The central figure is the Roland of French Romances (Orlando, in Italy), killed heroically, according to legend, during a rear-guard action at Roncevaux Pass as Charlemagne withdrew across the Pyrenees from Spain.But Boiardo also introduced a host of other characters and stories into his poem, among them the knight Ruggiero and his eventual consort, Bradamante, the mythical founders of the Este dynasty.The cardinal had sent Ariosto to visit Isabella in Mantua.She wrote that she had derived “the greatest satisfaction from the recitation of the work that he is composing, which made the last two days pass not only without tedium, but with the greatest of pleasure.”Whether on this or another visit to Mantua, Ariosto evidently saw Mantegna’s “Minerva Expelling the Vices From the Garden of Virtue,” the monstrous figures Ariosto used in his description of the wicked sorceress Alcina’s grotesque minions, who attack Ruggiero when he arrives on her island. A magnificent navigation map of around 1501-2 shows all the latest geographical discoveries in Africa, the Indies and the New World (where the shores of Brazil are exotically adorned with jungles and parrots).The exhibition opens with the only known copy of the 1486 second edition of Boiardo’s “Orlando Innamorato,” first published in 1482-83 (there are no known copies of the first edition). The Ferrarese court was left wanting more of the adventures of Orlando, his elusive beloved Angelica, Ruggiero and Bradamante, and the hundreds of other characters that Boiardo had brought together in his poem.Around 1505, Ariosto began to conceive of a new version, using many of the same characters, but his was more sophisticated in conception, language, variety of tone and point of view.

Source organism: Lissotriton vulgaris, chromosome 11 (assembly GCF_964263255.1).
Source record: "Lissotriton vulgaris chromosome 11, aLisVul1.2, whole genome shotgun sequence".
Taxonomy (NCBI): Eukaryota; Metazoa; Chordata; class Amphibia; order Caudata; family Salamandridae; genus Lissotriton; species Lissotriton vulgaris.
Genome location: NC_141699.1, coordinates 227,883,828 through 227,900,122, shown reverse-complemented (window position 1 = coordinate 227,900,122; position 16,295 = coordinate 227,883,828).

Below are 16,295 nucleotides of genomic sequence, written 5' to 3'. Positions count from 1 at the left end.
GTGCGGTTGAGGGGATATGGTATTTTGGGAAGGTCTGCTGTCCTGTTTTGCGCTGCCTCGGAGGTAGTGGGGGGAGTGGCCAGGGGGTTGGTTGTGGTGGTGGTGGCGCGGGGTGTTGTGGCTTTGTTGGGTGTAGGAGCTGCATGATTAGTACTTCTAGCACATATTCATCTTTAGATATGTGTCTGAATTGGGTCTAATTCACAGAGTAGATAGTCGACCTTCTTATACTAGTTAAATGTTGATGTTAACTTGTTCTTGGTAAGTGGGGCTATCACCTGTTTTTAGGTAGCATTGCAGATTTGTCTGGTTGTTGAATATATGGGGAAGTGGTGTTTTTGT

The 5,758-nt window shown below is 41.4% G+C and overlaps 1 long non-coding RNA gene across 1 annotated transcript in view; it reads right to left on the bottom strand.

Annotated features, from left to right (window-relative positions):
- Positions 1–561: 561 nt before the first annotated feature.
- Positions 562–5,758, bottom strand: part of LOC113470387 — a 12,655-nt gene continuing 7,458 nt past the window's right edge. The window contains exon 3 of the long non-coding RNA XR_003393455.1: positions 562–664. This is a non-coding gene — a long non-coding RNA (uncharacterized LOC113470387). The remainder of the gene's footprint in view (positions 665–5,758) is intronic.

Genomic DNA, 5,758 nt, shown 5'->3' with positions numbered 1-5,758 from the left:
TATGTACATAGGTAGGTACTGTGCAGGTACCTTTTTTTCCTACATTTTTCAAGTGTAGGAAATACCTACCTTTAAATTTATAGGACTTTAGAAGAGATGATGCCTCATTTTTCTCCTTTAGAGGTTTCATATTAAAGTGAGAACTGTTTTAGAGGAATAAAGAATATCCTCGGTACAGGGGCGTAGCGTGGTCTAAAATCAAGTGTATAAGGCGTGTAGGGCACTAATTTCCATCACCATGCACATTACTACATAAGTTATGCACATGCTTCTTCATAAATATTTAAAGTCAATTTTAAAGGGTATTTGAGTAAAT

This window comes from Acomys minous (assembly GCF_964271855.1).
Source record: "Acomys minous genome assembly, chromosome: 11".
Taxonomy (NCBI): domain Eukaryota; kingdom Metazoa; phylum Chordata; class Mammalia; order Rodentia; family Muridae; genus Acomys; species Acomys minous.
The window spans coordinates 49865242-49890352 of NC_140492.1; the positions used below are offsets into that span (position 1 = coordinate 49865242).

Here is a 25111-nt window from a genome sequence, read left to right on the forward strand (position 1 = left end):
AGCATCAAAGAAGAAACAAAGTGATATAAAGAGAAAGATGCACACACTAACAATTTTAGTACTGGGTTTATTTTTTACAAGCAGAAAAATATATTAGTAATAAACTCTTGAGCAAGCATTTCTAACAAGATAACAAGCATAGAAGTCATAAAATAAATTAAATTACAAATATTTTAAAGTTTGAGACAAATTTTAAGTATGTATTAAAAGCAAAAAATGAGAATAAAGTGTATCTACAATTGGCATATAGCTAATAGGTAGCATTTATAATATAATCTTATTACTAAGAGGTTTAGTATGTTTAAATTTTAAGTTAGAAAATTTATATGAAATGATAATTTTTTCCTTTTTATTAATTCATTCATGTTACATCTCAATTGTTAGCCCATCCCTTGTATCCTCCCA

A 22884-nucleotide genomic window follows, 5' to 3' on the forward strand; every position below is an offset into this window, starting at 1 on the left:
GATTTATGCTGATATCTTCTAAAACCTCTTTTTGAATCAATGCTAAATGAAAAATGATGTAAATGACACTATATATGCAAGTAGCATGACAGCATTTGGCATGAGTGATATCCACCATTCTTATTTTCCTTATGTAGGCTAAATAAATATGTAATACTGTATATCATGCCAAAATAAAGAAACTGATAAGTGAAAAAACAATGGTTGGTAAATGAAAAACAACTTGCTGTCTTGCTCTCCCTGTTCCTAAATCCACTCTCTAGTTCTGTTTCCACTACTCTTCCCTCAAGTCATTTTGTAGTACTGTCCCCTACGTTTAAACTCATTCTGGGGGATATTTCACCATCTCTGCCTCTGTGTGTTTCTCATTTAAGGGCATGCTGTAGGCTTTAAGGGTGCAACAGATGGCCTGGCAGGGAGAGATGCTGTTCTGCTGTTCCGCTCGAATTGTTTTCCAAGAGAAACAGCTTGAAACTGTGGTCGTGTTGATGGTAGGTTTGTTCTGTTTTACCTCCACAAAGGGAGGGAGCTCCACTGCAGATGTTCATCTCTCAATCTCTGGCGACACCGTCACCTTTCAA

He failed in respect of Michelangelo and Raphael, but managed to commission a spectacular cycle of works, based on classical mythology, by Bellini and Titian (which are scattered in collections on both sides of the Atlantic).
During a visit to Mantua, Ariosto evidently saw Mantegna’s “Minerva Expelling the Vices From the Garden of Virtue,” the monstrous figures Ariosto used in his description of the wicked sorceress Alcina’s grotesque minions, who attack Ruggiero when he arrives on her island.
Influenced by these, Matteo Maria Boiardo of the court at Ferrara wrote “Orlando Innamorato” (“Orlando in Love”).
It was an environment that spurred a richness in the visual arts and inspired such epic poems as “Orlando Furioso” (“The Madness of Orlando”), a fantastical mingling of medieval chivalric romance, classical literary elements and contemporary events.
The work, by one of the great literary figures of that age, the Ferrarese Ludovico Ariosto, was first published here in 1516 and is now the subject of the exhibition “Orlando Furioso: 500 Years,” which brings together more than 80 paintings, drawings, sculptures, illuminated manuscripts, arms and armor.